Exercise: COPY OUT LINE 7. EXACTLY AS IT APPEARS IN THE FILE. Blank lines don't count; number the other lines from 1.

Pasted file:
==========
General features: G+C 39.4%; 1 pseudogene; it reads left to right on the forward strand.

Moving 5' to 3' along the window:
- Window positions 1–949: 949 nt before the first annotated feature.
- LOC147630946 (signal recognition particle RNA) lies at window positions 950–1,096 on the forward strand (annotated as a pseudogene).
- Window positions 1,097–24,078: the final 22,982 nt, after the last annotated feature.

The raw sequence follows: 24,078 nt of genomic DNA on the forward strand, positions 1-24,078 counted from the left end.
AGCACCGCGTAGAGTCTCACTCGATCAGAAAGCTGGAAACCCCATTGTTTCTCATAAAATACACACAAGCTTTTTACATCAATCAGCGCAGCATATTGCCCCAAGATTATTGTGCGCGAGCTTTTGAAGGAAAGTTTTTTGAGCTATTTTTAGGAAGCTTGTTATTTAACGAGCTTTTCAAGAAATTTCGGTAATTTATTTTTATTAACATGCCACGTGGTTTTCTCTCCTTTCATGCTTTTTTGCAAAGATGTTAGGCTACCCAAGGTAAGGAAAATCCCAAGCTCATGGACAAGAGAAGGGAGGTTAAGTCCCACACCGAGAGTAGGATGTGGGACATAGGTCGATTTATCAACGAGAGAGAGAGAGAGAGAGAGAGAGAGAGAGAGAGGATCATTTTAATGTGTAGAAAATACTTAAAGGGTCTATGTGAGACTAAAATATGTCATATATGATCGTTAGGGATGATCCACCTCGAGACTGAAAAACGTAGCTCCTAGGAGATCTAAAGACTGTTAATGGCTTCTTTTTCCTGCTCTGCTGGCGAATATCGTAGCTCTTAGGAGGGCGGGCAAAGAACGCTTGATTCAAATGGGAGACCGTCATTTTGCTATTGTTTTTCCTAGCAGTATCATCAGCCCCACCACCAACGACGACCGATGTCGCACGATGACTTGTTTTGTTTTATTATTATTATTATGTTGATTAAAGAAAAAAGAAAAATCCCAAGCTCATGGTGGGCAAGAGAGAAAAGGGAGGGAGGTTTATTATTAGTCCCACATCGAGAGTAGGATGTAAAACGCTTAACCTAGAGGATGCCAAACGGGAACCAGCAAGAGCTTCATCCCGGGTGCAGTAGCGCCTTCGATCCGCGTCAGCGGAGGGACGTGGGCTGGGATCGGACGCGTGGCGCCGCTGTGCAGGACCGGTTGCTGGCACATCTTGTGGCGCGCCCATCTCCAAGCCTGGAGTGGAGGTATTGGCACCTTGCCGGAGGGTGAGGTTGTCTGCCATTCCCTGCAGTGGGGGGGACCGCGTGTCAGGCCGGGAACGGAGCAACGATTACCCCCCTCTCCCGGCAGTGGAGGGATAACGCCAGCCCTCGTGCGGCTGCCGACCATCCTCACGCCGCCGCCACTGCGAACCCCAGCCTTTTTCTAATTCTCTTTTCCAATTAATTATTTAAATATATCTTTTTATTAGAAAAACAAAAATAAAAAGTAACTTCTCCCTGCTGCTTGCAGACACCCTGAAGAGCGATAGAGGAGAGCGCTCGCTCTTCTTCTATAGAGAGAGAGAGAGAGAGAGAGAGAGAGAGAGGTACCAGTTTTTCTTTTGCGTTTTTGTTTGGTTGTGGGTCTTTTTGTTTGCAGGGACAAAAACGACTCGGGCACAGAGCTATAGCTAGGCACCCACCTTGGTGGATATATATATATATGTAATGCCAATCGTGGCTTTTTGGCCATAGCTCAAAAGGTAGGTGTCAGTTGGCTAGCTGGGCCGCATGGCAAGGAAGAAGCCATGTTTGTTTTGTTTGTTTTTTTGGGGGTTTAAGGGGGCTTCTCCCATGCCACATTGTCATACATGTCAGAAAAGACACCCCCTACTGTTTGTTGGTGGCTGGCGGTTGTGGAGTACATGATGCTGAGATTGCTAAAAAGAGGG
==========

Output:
AGCACCGCGTAGAGTCTCACTCGATCAGAAAGCTGGAAACCCCATTGTTTCTCATAAAATACACACAAGCTTTTTACATCAATCAGCGCAGCATATTGCCCCAAGATTATTGTGCGCGAGCTTTTGAAGGAAAGTTTTTTGAGCTATTTTTAGGAAGCTTGTTATTTAACGAGCTTTTCAAGAAATTTCGGTAATTTATTTTTATTAACATGCCACGTGGTTTTCTCTCCTTTCATGCTTTTTTGCAAAGATGTTAGGCTACCCAAGGTAAGGAAAATCCCAAGCTCATGGACAAGAGAAGGGAGGTTAAGTCCCACACCGAGAGTAGGATGTGGGACATAGGTCGATTTATCAACGAGAGAGAGAGAGAGAGAGAGAGAGAGAGAGAGAGGATCATTTTAATGTGTAGAAAATACTTAAAGGGTCTATGTGAGACTAAAATATGTCATATATGATCGTTAGGGATGATCCACCTCGAGACTGAAAAACGTAGCTCCTAGGAGATCTAAAGACTGTTAATGGCTTCTTTTTCCTGCTCTGCTGGCGAATATCGTAGCTCTTAGGAGGGCGGGCAAAGAACGCTTGATTCAAATGGGAGACCGTCATTTTGCTATTGTTTTTCCTAGCAGTATCATCAGCCCCACCACCAACGACGACCGATGTCGCACGATGACTTGTTTTGTTTTATTATTATTATTATGTTGATTAAAGAAAAAAGAAAAATCCCAAGCTCATGGTGGGCAAGAGAGAAAAGGGAGGGAGGTTTATTATTAGTCCCACATCGAGAGTAGGATGTAAAACGCTTAACCTAGAGGATGCCAAACGGGAACCAGCAAGAGCTTCATCCCGGGTGCAGTAGCGCCTTCGATCCGCGTCAGCGGAGGGACGTGGGCTGGGATCGGACGCGTGGCGCCGCTGTGCAGGACCGGTTGCTGGCACATCTTGTGGCGCGCCCATCTCCAAGCCTGGAGTGGAGGTATTGGCACCTTGCCGGAGGGTGAGGTTGTCTGCCATTCCCTGCAGTGGGGGGGACCGCGTGTCAGGCCGGGAACGGAGCAACGATTACCCCCCTCTCCCGGCAGTGGAGGGATAACGCCAGCCCTCGTGCGGCTGCCGACCATCCTCACGCCGCCGCCACTGCGAACCCCAGCCTTTTTCTAATTCTCTTTTCCAATTAATTATTTAAATATATCTTTTTATTAGAAAAACAAAAATAAAAAGTAACTTCTCCCTGCTGCTTGCAGACACCCTGAAGAGCGATAGAGGAGAGCGCTCGCTCTTCTTCTATAGAGAGAGAGAGAGAGAGAGAGAGAGAGAGAGGTACCAGTTTTTCTTTTGCGTTTTTGTTTGGTTGTGGGTCTTTTTGTTTGCAGGGACAAAAACGACTCGGGCACAGAGCTATAGCTAGGCACCCACCTTGGTGGATATATATATATATGTAATGCCAATCGTGGCTTTTTGGCCATAGCTCAAAAGGTAGGTGTCAGTTGGCTAGCTGGGCCGCATGGCAAGGAAGAAGCCATGTTTGTTTTGTTTGTTTTTTTGGGGGTTTAAGGGGGCTTCTCCCATGCCACATTGTCATACATGTCAGAAAAGACACCCCCTACTGTTTGTTGGTGGCTGGCGGTTGTGGAGTACATGATGCTGAGATTGCTAAAAAGAGGG